Muir Woods, California. Photograph by David Maxwell Braun.
Muir Woods, California. Photograph by David Maxwell Braun.
Chickamauga & Chattanooga National Military Park. Credit: NPS
Chickamauga & Chattanooga National Military Park. Credit: NPS

To evaluate national park travel intentions, AAA contracted with a national research company to perform a telephone survey of 1,012 adults living in the continental United States. Survey results are an accurate representation of the total continental U.S. population with a margin of error of +/- 3.9 percent at a 95 percent confidence level. The survey was conducted June 23-26, 2016.

Glacier NP Lake McDonald NPS/Jacob W Frank Lake McDonald, Glacier National Park. Photo NPS/Jacob W. Frank
Glacier NP Lake McDonald NPS/Jacob W Frank Lake McDonald, Glacier National Park. Photo
NPS/Jacob W. Frank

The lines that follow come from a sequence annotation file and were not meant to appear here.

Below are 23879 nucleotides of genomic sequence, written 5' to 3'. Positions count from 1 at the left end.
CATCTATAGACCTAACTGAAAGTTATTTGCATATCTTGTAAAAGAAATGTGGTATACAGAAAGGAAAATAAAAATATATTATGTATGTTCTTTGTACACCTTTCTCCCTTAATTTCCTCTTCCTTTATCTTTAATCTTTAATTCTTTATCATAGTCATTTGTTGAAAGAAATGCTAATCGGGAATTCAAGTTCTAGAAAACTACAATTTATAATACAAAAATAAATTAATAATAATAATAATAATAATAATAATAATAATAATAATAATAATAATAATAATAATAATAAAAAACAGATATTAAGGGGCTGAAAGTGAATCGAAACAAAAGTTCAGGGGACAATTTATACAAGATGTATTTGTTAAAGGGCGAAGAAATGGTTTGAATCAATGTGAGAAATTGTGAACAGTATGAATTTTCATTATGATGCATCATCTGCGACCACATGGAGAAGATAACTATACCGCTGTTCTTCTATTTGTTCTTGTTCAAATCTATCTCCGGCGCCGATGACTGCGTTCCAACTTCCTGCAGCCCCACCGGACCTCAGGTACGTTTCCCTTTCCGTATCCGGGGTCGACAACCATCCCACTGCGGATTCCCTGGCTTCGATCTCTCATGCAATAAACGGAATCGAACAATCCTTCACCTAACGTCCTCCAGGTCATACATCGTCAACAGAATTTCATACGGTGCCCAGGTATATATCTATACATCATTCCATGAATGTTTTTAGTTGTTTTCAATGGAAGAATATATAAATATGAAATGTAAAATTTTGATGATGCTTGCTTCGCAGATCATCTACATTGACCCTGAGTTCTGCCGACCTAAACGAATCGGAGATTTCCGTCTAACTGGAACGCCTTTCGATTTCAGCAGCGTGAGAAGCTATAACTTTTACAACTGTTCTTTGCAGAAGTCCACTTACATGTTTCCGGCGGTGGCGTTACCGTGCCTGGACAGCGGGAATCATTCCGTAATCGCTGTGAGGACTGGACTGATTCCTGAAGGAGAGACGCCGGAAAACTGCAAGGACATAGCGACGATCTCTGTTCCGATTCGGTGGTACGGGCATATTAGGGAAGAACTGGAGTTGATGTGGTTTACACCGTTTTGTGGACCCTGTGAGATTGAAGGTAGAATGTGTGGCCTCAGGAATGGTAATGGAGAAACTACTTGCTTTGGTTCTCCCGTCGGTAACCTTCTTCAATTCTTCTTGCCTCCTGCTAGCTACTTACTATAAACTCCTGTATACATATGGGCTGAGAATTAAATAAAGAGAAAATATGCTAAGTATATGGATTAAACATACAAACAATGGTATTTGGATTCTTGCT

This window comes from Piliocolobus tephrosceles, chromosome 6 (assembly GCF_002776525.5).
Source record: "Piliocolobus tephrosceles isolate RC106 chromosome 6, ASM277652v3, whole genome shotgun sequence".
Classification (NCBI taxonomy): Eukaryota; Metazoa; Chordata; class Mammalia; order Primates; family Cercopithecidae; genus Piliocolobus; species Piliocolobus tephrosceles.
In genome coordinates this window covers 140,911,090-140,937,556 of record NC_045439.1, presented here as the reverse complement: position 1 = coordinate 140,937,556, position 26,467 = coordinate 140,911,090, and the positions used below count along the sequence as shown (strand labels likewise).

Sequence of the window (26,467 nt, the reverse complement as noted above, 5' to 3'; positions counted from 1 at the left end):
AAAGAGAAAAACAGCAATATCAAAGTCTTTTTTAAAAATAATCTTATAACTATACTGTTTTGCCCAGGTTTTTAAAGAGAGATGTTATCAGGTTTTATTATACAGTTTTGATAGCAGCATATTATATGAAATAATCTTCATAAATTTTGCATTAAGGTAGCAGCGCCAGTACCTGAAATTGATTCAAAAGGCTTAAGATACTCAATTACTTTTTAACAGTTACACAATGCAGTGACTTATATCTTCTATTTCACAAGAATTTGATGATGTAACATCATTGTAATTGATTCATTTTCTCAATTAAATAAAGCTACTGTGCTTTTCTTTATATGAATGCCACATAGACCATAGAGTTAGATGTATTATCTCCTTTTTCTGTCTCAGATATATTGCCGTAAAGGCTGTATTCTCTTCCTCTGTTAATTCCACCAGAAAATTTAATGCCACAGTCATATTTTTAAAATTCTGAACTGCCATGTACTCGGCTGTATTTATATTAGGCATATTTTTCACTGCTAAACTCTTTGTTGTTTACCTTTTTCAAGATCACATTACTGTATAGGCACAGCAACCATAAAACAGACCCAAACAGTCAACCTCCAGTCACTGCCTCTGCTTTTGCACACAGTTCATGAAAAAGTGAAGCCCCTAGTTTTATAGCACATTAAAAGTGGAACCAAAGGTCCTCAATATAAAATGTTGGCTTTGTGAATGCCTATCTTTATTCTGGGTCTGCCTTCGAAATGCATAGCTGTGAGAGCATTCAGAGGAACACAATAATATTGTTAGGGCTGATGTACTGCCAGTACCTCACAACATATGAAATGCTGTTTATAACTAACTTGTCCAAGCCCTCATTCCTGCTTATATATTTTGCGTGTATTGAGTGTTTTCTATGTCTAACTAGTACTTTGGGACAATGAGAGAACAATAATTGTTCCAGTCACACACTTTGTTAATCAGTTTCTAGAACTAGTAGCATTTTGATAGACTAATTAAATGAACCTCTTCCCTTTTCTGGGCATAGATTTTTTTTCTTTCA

Winter storm in progress with snow and clouds inside Grand Canyon and snow covering trees. Photo taken along the Canyon Rim Trail near Grandeur Point. NPS/Clayton Hanson.
Winter storm in progress with snow and clouds inside Grand Canyon and snow covering trees. Photo taken along the Canyon Rim Trail near Grandeur Point. NPS/Clayton Hanson.

This post was prepared from material submitted by AAA.

Related post: Citizen scientists give NPS 100,000+ biodiversity records for 100th birthday

12418031_10153900711084116_8462971761216697621_nDavid Braun is director of outreach with the digital and social media team illuminating the National Geographic Society’s explorer, science, and education programs.

He edits National Geographic Voices, hosting a global discussion on issues resonating with the Society’s mission and major initiatives. Contributors include grantees and Society partners, as well as universities, foundations, interest groups, and individuals dedicated to a sustainable world. More than 50,000 readers have participated in 10,000 conversations.

Braun also directs the Society side of the Fulbright-National Geographic Digital Storytelling Fellowship